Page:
With scissors and glue, a mushy missive is born

With scissors and glue, a mushy missive is born By Bob Karolevitz You might know it was a woman who started the fancy Valentine card industry in the United States.

The Hallmark people ought to erect a statue honoring Miss Esther Howland, a Massachusetts spinster, because she was responsible for today's zillion dollar business.

Actually the British were already exchanging mushy missives more than a century and a half ago when Esther's father, a prosperous Worchester stationer, gave her one of the frilly cards he'd imported from England. That was in 1847 when she was a senior at what became Mount Holyoke College in South Hadley, MA.

Esther was thrilled by the thoughtful parental gesture, of course; but being of a creative nature, she decided she could make Valentines even gaudier than the British kind. With pastepot and shears, she produced a couple dozen handmade samples for her brother, a traveling salesman, to take on the road.

The results were phenomenal. Everywhere he went, dealers placed orders for the elegant cards. All of a sudden his sister was faced with production problems. She was up to it, though, and before long she had developed an assembly line of ladies making the delicate creations of colored paper, ruffles, lace, ribbons and feathers. For glitter, she used powdered colored glass.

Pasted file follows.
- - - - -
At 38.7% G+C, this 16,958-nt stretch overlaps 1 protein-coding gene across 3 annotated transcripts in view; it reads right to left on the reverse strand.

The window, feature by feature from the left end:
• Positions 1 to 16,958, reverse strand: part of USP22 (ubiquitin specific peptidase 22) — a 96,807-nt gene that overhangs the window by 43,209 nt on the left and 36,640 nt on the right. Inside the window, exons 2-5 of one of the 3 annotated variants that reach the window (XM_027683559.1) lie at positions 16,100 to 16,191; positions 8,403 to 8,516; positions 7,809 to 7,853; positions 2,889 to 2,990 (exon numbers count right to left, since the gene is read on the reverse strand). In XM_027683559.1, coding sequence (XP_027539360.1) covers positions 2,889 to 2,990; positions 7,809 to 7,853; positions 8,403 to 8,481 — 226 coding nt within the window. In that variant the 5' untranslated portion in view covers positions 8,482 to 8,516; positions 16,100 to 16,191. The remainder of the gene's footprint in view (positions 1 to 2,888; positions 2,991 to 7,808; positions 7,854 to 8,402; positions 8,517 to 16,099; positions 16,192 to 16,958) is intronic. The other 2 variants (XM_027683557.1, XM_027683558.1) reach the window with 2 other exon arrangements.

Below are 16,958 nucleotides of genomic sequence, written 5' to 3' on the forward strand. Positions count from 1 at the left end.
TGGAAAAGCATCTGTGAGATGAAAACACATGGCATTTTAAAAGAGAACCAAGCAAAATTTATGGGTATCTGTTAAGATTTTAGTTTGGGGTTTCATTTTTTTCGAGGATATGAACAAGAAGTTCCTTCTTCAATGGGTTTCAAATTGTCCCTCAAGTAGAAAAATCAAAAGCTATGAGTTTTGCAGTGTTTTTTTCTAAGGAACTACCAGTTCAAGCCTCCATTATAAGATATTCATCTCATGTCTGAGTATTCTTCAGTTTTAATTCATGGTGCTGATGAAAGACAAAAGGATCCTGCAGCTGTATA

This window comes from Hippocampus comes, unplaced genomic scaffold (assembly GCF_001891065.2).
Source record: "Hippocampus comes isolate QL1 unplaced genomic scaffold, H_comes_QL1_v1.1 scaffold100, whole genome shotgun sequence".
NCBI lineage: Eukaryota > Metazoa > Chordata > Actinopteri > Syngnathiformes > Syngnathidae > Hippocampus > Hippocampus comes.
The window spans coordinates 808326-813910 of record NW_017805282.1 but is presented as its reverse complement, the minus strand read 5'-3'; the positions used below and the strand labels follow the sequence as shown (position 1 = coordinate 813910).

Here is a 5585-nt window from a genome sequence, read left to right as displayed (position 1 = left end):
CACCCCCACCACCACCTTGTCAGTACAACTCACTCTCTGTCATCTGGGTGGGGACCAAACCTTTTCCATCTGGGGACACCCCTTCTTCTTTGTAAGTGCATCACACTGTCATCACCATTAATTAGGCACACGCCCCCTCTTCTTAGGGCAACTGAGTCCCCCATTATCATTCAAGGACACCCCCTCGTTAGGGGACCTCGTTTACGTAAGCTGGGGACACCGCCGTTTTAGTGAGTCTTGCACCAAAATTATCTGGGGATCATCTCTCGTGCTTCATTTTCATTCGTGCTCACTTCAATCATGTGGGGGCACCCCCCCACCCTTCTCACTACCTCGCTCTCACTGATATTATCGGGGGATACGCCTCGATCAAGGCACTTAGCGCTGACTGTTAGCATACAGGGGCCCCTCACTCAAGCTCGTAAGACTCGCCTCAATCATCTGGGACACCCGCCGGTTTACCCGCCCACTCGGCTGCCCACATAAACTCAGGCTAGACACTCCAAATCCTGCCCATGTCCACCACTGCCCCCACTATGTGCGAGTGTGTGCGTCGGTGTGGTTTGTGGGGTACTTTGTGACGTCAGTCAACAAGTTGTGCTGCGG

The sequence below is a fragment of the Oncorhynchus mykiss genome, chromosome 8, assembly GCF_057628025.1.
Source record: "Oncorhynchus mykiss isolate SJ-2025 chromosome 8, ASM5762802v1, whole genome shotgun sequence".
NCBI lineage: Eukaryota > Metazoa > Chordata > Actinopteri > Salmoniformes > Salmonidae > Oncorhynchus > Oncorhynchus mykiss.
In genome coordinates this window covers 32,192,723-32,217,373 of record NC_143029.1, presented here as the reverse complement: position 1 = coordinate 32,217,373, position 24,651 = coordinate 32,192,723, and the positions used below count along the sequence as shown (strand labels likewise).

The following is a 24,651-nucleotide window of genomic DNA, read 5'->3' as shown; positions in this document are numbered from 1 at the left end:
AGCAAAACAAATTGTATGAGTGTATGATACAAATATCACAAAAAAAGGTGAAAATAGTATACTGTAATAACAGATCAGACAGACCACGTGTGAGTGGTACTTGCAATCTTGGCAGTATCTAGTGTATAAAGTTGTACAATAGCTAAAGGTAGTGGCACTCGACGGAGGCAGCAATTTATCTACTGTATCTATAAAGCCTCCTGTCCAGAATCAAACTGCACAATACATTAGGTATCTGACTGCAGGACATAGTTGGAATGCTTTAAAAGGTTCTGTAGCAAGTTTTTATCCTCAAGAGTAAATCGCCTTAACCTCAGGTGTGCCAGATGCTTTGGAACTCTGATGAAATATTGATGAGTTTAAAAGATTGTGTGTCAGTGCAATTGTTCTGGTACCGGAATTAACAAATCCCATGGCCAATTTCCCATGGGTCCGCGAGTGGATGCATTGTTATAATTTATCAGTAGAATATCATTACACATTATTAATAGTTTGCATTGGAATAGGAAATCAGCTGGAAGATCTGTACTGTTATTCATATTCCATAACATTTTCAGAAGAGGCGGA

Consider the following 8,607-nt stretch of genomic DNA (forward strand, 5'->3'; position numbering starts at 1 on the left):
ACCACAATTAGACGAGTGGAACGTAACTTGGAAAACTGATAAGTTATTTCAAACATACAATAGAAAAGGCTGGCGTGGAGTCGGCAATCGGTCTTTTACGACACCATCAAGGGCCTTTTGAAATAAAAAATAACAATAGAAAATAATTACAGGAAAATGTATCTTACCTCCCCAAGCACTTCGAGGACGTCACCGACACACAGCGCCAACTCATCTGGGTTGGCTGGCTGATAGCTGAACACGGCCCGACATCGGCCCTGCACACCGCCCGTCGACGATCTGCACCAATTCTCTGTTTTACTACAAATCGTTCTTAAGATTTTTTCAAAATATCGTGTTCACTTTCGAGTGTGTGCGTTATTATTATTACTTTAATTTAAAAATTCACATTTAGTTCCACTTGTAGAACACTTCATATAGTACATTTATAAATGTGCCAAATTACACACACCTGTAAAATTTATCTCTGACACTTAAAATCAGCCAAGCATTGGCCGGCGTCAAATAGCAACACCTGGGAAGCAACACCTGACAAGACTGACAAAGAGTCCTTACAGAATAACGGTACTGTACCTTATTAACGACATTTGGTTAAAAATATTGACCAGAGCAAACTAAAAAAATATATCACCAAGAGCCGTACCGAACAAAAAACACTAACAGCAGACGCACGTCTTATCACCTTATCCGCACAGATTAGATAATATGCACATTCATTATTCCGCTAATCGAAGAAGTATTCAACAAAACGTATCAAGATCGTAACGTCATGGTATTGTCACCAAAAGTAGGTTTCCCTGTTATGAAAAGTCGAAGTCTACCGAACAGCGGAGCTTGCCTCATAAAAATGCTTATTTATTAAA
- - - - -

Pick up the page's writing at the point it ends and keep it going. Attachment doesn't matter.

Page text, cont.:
Her Valentines were expensive, costing anywhere from $5 to $30, but price apparently was no object for 19th century swains and husbands to send elaborate love notes to their sweethearts. Esther, who never married, made a small fortune out of the romantic inclinations of others.

I don't know what eventually happened to the Valentine entrepreneur after she sold out in 1881, but today Howland cards are avidly sought by collectors, so her legacy lives on.

All of which brings me around to my original thought. If Esther could do it, so can I. This year I'm going to make a card for Phyllis which will rival anything the Worchester lady designed.

I've got sheets of red velour, paper doilies, Christmas ribbons and silver and gold sparkly stuff. I've practiced cutting out hearts and cupids, and all I've got to do now is paste everything together with Elmer's Glue.

I'm still working on the verse, although I've already written several to choose from.

Roses are red;

Jonquils are yellow.

I'd like to be

Your steady fellow.

All kinds of shivers

Go up my spine,

To think you'd be

My Valentine.

Roses are red;

Azaleas are, too.

This Valentine means

That I love you!

I'm glad Esther Howland gave me the idea. But I've got to remember to tell Phyllis to save my masterpiece (if I get it done) because in a hundred years it might be a collector's item, too.

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